Charles Balis' Journal for the Week ending 3/14/97

Saturday, March 8, 1997

Sunday, March 9, 1997

Monday, March 10, 1997

2 pm. Sixth Session with George Landau. I decided to force the issue and not allow George to continue telling me everything was all right and that he was perfectly fine. So I told him that I would excuse him, with a clean bill of health, from coming to further sessions. When George thought I was abandoning him, he opened up and admitted that he was terrified. Of what, I'm not certain. But at least we made some progress breaking through the hard shell of reserve in which he resides. George broke down and wept. Then we were able to proceed with a great deal more honesty. Since the department switched over to a new computer system, George has successfully avoided the training courses through recurrent bouts of stomach cramps and nausea. George insists that the symptoms he feels on the first Monday of each month are very real. But after he's sure of missing the training, his condition improves. He does become anxious the day before the training sessions are to begin, so there could be a physical component caused by stress, but George's malady seems likely to be primarily psychosomatic in origin. That doesn't make it any less real for George, of course. George manages three staff members and feels that he is accomplished at avoiding dealing with the computerized system. He has his subordinates retrieve the information he needs from the computer. To them, he consciously hides behind his "fuddy-duddy" image. But that's not working with Simon Taylor. During this session, George did not wear his wrist brace.

Tuesday, March 11, 1997

9:10 am. Conversation with Sylvia Bows, Rene Wolff, and Dr. Brian Malleson at the California Pacific Medical Center, Labor and Delivery ward. Rene called late last night. Sylvia's water broke and she went into labor. Rene called an ambulance and rushed her to the hospital where they were met by Dr. Malleson. Sylvia was put on an IV of Magnesium Sulfate which was successful in arresting the labor. When I saw her this morning, Sylvia was lying in bed and looking quite gray. She had an elevated heart rate and was perspiring freely. Sylvia was also attached to a fetal heart monitor, and at least one of the twins had a normal rate of 140 beats per minute. Apparently, the other twin wasn't being monitored. Sylvia hadn't had any serious contractions for the length of the strip--perhaps 3 hours. I spent most of my time talking with Rene because Sylvia seemed barely able to say hello. Rene was tired but very angry at Tom, whom she blames for Sylvia's labor. But Rene had tried to reach Tom, leaving a message with his secretary. I do hope that Tom comes through for Sylvia. She really seemed to want him there. The only time she became animated was when I was talking about the phone call I had with Tom last Friday. Sylvia was very anxious to know if I was successful in convincing Tom to reconsider his position. Sadly, I couldn't tell her that I was successful. Dr. Malleson arrived. He has that Old World charm that really cheers patients up--his bedside manner is excellent. But he was clearly concerned about the twins developing RDS. He is starting Sylvia on corticosteroid therapy. Although this is not my area of speciality, I believe that he is trying to artificially accelerate the development of the surfactant coating in the tubules of the lungs prior to delivery. But a side effect of the therapy is an increased risk of infection--particularly troubling here because the therapy won't work unless the lungs are given a chance to develop and, conversely, the delivery must take place if an infection develops after the water has broken. So Doctor Malleson also put Sylvia on a prophylactic antibiotic. Sylvia clearly needed rest and was being disturbed by my conversation with Rene, so I took my leave soon after Dr. Malleson left.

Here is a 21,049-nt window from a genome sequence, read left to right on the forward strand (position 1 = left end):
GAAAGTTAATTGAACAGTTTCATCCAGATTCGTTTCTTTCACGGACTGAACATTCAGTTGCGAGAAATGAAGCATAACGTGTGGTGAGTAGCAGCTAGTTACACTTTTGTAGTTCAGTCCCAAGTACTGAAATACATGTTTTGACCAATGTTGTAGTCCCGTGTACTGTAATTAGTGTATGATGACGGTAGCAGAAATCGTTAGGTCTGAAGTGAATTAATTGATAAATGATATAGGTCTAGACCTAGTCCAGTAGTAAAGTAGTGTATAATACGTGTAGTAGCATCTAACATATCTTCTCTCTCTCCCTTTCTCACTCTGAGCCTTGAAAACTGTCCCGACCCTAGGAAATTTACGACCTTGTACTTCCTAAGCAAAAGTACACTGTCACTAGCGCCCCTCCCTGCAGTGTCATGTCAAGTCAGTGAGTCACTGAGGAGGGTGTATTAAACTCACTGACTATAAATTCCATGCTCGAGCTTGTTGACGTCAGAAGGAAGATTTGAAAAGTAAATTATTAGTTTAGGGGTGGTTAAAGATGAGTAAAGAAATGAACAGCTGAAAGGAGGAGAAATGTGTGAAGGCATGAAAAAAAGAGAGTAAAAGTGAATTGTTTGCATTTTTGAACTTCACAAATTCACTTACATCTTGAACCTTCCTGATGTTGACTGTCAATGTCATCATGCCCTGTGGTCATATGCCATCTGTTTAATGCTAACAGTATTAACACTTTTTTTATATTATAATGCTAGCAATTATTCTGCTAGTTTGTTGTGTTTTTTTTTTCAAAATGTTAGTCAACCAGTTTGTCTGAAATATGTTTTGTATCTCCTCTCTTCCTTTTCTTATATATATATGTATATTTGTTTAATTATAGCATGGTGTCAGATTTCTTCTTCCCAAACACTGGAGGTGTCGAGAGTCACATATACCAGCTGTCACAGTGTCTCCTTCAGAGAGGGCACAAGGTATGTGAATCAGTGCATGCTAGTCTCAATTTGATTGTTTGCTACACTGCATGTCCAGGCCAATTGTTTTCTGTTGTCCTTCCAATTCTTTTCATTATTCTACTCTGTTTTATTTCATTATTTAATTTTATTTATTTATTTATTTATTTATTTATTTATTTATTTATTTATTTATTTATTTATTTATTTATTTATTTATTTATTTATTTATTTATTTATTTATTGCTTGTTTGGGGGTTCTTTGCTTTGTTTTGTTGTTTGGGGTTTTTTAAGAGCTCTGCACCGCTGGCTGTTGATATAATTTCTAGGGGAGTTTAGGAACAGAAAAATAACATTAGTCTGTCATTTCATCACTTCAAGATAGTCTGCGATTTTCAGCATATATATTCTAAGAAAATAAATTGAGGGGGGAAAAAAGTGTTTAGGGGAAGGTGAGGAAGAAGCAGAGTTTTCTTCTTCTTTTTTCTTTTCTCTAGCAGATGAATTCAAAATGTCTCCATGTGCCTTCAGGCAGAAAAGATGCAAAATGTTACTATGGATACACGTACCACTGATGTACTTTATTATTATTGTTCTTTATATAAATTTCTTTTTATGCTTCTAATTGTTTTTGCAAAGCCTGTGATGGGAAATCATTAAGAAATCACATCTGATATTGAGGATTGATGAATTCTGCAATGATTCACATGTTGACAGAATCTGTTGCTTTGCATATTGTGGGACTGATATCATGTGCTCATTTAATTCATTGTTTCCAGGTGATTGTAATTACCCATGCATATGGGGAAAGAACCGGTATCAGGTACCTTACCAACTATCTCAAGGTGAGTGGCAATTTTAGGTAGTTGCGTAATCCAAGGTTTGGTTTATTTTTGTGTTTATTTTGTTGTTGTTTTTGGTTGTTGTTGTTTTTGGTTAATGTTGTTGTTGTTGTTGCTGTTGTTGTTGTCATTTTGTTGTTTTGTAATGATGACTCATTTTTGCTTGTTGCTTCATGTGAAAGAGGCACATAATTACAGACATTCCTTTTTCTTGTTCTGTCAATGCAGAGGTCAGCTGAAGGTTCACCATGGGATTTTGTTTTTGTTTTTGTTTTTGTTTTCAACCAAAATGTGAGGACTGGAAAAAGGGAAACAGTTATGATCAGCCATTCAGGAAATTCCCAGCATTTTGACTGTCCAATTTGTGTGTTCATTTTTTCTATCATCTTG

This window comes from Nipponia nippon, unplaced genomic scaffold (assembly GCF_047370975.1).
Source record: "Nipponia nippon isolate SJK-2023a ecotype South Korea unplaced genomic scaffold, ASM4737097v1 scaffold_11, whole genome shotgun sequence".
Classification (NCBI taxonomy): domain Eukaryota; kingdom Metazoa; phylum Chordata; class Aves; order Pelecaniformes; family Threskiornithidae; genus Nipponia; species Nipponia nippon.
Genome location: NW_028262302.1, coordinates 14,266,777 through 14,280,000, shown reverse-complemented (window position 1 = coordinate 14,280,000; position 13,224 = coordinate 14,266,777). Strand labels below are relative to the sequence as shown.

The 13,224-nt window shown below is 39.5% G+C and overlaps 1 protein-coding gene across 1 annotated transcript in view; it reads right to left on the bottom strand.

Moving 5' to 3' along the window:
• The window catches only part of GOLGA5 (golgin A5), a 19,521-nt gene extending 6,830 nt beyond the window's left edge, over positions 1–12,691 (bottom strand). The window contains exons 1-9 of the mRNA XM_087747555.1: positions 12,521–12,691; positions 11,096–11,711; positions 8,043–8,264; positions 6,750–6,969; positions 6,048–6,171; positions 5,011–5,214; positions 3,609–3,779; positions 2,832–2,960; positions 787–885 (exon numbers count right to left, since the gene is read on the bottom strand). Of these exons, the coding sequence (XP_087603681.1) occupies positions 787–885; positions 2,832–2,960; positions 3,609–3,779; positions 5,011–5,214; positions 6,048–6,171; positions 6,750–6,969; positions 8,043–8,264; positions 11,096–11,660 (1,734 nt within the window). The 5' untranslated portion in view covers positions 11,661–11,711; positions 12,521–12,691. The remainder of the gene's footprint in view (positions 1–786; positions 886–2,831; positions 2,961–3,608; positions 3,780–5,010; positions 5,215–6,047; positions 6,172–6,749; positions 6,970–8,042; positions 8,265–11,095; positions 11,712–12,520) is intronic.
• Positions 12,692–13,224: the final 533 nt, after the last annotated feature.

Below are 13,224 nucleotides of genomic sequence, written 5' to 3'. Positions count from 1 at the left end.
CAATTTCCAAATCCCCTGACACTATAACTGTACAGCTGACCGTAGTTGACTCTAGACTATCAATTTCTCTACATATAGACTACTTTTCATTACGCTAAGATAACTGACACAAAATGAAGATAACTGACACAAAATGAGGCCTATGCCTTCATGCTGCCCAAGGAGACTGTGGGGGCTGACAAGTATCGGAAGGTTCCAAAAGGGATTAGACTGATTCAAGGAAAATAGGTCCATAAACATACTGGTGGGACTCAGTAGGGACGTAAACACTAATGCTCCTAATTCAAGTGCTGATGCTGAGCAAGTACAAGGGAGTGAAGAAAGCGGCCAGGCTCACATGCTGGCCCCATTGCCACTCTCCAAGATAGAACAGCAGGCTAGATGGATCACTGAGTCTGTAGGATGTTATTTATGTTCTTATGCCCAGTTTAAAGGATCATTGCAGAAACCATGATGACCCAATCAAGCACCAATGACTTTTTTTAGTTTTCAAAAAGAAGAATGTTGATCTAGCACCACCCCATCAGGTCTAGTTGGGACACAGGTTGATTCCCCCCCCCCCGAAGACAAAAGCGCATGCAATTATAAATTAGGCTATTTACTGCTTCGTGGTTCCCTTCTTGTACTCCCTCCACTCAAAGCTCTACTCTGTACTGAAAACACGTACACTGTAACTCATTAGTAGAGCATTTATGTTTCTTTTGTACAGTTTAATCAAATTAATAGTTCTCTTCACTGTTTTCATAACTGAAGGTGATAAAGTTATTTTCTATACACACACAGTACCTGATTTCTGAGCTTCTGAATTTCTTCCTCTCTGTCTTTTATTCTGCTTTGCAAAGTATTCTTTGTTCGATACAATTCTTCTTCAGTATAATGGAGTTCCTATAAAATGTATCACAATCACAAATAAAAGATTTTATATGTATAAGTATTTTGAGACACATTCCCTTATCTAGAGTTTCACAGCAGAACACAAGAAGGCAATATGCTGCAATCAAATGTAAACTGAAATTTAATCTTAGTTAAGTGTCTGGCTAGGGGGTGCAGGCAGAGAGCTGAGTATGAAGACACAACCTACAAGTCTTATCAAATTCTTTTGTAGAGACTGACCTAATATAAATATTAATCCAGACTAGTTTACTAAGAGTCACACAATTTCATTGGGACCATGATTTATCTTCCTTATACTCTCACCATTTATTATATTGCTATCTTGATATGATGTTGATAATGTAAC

Wednesday, March 12, 1997

Thursday, March 13, 1997

12 pm. Second Session with Christina Herald. Chris arrived for the session with her hair wet, dressed in jeans and a gray sweatshirt. I thought the emblem on the shirt was a college crest until, on closer inspection, I saw that it said "Psychotic State University." I think I should put in a supply of the shirts. Christina's emotional lability was high during today's session. While maintaining her constant movements, she ranges from calm and reflective when she talks about her ex-boyfriend Kevin to disgusted and angry when she talks about her father and stepmother. Apparently, Christina initiated a break-up with Kevin, who she describes as both gorgeous and good in bed, because he wasn't intellectually challenging. However, he is clearly a trigger for some of her panic attacks and she seemed emotionally exposed when talking about him--I sense that there are some unresolved issues surrounding that relationship. He was not merely the romantic diversion that I believe she is trying to imply. Christina described her fractured family life. Christina was an only child until her mother and father divorced and her father remarried Joanne who had a daughter, Monica. Together her father and Joanne had a son, Jonathan. Christina is clearly hostile to both Joanne and Monica (she believes both to be vapid) while she feels a protectiveness towards Jonathan, who seems weaker than she. Christina was clearly proud of Jonathan when he took a rare stand against his father over his choice of career. Christina also rushed to Jonathan's defense. Her father wishes Jonathan to take up business or law--a profession that would be valuable in a corporate environment. Jonathan wishes to go into veterinary medicine. Christina describes her father--Herald the Horrible is a nickname around the office--as a soulless control freak. After the conflict with her father, Christina made it home before having another attack. We talked about the genetic basis for panic disorder and I suggested that Christina think about the possibility of somatic treatment. Christina is hesitant to take drugs. She feels that she has her quota already with caffeine and nicotine. I asked her to make an appointment with an internist and recommended Doug Halsey. I'll call Doug to make sure that he concentrates on conditions which could lead to a differential diagnosis such as hyperthyroidism, hyperparathyroidism, pheochromocytoma, diseases of the vestibular nerve, hypoglycemia, mitral valve prolapse, and supraventricular tachycardia.